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What Is Mindfulness? (Stoicism VS Buddhism)

What Is Mindfulness? (Stoicism VS Buddhism)

What Is Mindfulness? (Stoicism VS Buddhism)

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What is mindfulness in the context of Stoicism vs Buddhism?

n the first part of the video I speak more about the differences between Stoicism and Buddhism in the first (koan introspection, negative visualisations).

2. In the second part of the video I speak more about practical mindfulness

Part One: Buddhism vs Stoicism

Koan introspections are cryptic paradoxical messages given to a pupil by a Zen master. A famous example is:

Two hands clap and there is a sound. What is the sound of one hand?

— Hakuin Ekaku

The pupil will meditate on this completely irrational message then of course come to no rationale conclusion but will experience joy and enlightenment through the process of meditating on this absurd notion.

Negative visualisations in Stoicism are negative, pessimistic thoughts (losing limbs, assets, family members, etc…) in an attempt to increase one’s gratefulness and appreciation for what they currently have.

I guess one could roughly parallel Koan, to Negative Visualisations as they are both analytical meditations (don’t quote me on that).

The main difference between Buddhism and Stoicism is that Buddhism has its ideal “enlightenment” achieved through practices largely revolved around solitude and this state is achievable for a mortal.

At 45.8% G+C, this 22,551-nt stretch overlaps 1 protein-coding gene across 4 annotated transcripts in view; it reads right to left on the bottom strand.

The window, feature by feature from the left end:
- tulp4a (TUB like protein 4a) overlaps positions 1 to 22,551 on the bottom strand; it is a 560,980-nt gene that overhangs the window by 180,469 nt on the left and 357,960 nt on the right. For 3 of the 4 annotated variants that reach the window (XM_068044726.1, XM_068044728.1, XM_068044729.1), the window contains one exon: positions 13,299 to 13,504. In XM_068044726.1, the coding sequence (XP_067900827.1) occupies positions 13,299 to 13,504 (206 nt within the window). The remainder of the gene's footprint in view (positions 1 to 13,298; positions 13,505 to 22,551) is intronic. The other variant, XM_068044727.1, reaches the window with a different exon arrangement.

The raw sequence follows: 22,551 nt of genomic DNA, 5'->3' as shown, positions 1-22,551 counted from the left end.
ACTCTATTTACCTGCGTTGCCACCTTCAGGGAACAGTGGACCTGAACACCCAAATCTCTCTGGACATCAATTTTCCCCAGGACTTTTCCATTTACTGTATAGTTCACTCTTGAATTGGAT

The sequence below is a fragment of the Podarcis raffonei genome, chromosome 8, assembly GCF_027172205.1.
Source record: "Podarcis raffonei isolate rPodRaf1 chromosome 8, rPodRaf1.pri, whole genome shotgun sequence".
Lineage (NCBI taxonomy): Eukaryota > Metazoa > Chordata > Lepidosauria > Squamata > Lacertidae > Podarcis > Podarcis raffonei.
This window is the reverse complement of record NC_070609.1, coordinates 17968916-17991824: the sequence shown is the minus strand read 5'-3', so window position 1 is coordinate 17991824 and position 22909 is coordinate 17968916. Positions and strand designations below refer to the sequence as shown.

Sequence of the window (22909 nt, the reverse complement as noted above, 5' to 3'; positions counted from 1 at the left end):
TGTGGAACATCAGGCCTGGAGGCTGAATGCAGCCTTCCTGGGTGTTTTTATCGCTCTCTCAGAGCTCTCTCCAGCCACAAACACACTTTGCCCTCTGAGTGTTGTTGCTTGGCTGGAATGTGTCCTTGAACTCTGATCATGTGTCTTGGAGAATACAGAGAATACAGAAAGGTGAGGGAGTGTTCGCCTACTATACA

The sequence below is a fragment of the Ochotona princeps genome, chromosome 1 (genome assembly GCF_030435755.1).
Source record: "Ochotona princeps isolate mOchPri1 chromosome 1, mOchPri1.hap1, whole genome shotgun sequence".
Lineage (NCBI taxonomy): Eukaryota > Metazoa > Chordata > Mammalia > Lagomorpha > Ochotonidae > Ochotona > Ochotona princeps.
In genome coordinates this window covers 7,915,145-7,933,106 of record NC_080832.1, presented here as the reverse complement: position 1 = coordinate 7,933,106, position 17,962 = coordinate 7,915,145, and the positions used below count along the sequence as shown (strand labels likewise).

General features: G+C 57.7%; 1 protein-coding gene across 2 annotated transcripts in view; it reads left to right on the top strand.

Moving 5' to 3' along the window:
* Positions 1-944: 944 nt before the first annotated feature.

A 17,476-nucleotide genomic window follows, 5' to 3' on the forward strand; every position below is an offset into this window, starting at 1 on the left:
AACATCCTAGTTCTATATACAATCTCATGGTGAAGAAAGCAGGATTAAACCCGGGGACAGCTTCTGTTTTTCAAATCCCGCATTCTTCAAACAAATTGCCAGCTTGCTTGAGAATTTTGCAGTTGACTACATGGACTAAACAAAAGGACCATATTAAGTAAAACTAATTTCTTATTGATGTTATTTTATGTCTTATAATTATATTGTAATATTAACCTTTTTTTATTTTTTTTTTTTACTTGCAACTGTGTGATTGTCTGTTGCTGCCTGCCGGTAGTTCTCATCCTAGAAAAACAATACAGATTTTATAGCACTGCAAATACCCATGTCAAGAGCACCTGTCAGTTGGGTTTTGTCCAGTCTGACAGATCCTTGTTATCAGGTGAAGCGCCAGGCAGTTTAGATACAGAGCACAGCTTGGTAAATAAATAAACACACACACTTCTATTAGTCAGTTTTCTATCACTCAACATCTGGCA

For Stoics, meditations are always analytical and the ideal (the sage) or moral excellence is something not achievable by a mortal.

Practical Mindfulness

Overall I like to see mindfulness as your attention to time. In the here and now. Pulling your actions and words through this source which is here before your birth, as you live and after your death.

Mindfulness is not “focusing” on being mindful, mindfulness is simply relaxing into this source and accepting that nothing else exists but right now.

It seems simple, but this is a state of mind few can achieve for prolonged periods of time.

Whether you achieve this through vipassana, negative visualisations, prosoche, the point is that you find a way to get into this state.

Ways I suggest is finding a healthy activity you can practice your attention with.

Preferably an activity which has healthy side effects of its own. For example yoga, or skateboarding, or drinking tea, etc…

I hope you enjoyed the video, I go a bit off tangent here and it’s not that structured, but this is how I found it best to express and clarify my ideas around mindfulness within the context of contrasting Buddhism and Stoicism.

Mindfulness is a term that gets thrown around a lot. So I think it’s important to clarify exactly what it means.

 

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